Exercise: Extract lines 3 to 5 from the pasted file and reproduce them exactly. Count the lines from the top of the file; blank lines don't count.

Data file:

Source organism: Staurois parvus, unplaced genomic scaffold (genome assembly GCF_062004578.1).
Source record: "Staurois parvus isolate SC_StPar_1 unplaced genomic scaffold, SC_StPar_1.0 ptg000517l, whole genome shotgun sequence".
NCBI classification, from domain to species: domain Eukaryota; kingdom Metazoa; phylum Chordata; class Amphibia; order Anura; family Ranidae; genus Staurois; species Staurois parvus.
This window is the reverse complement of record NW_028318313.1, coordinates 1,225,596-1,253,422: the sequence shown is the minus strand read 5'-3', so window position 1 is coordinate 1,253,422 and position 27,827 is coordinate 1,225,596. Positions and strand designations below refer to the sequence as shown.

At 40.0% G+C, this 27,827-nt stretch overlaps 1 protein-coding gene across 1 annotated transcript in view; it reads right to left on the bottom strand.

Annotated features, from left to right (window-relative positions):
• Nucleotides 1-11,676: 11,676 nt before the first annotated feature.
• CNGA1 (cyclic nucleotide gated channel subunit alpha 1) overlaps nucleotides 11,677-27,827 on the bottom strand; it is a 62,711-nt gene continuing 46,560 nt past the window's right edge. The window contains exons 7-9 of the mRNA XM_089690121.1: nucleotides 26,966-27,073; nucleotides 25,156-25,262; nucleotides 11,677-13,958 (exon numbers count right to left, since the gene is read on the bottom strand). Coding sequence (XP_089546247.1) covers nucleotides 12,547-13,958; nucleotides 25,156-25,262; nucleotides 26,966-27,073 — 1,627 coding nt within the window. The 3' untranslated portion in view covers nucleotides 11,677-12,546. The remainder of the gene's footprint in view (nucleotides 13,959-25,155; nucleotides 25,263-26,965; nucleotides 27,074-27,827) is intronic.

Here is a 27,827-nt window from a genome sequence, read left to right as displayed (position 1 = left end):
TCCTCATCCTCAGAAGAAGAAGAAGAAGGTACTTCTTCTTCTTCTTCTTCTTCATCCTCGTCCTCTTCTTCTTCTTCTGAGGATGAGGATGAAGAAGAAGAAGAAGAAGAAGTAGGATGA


NCBI classification, from domain to species: domain Eukaryota; kingdom Metazoa; phylum Chordata; class Amphibia; order Anura; family Ranidae; genus Staurois; species Staurois parvus.
This window is the reverse complement of record NW_028318313.1, coordinates 1,225,596-1,253,422: the sequence shown is the minus strand read 5'-3', so window position 1 is coordinate 1,253,422 and position 27,827 is coordinate 1,225,596. Positions and strand designations below refer to the sequence as shown.

At 40.0% G+C, this 27,827-nt stretch overlaps 1 protein-coding gene across 1 annotated transcript in view; it reads right to left on the bottom strand.